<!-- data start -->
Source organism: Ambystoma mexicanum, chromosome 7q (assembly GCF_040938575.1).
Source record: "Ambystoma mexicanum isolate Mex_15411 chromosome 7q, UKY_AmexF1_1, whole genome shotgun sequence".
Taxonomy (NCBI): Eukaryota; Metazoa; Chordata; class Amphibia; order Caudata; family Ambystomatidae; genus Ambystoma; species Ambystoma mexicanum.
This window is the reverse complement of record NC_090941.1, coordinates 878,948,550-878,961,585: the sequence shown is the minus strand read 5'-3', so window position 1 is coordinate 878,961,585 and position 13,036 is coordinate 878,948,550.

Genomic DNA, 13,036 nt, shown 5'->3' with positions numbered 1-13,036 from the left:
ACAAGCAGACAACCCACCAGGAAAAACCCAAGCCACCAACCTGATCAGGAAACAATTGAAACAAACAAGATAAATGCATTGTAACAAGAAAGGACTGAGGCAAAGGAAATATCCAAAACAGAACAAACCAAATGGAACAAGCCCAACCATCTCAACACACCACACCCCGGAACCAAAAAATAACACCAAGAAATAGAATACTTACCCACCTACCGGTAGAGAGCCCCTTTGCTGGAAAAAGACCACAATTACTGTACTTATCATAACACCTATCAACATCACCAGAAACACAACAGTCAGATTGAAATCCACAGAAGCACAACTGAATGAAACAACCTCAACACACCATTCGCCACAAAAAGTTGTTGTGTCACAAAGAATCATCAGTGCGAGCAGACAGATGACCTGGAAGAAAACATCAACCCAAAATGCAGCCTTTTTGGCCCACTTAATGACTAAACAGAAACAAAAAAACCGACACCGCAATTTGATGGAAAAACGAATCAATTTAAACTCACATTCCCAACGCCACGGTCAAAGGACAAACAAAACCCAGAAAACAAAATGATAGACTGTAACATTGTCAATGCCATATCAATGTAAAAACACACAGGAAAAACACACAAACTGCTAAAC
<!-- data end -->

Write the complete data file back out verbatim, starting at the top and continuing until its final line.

Source organism: Ambystoma mexicanum, chromosome 7q (assembly GCF_040938575.1).
Source record: "Ambystoma mexicanum isolate Mex_15411 chromosome 7q, UKY_AmexF1_1, whole genome shotgun sequence".
Taxonomy (NCBI): Eukaryota; Metazoa; Chordata; class Amphibia; order Caudata; family Ambystomatidae; genus Ambystoma; species Ambystoma mexicanum.
This window is the reverse complement of record NC_090941.1, coordinates 878,948,550-878,961,585: the sequence shown is the minus strand read 5'-3', so window position 1 is coordinate 878,961,585 and position 13,036 is coordinate 878,948,550.

Genomic DNA, 13,036 nt, shown 5'->3' with positions numbered 1-13,036 from the left:
ACAAGCAGACAACCCACCAGGAAAAACCCAAGCCACCAACCTGATCAGGAAACAATTGAAACAAACAAGATAAATGCATTGTAACAAGAAAGGACTGAGGCAAAGGAAATATCCAAAACAGAACAAACCAAATGGAACAAGCCCAACCATCTCAACACACCACACCCCGGAACCAAAAAATAACACCAAGAAATAGAATACTTACCCACCTACCGGTAGAGAGCCCCTTTGCTGGAAAAAGACCACAATTACTGTACTTATCATAACACCTATCAACATCACCAGAAACACAACAGTCAGATTGAAATCCACAGAAGCACAACTGAATGAAACAACCTCAACACACCATTCGCCACAAAAAGTTGTTGTGTCACAAAGAATCATCAGTGCGAGCAGACAGATGACCTGGAAGAAAACATCAACCCAAAATGCAGCCTTTTTGGCCCACTTAATGACTAAACAGAAACAAAAAAACCGACACCGCAATTTGATGGAAAAACGAATCAATTTAAACTCACATTCCCAACGCCACGGTCAAAGGACAAACAAAACCCAGAAAACAAAATGATAGACTGTAACATTGTCAATGCCATATCAATGTAAAAACACACAGGAAAAACACACAAACTGCTAAAC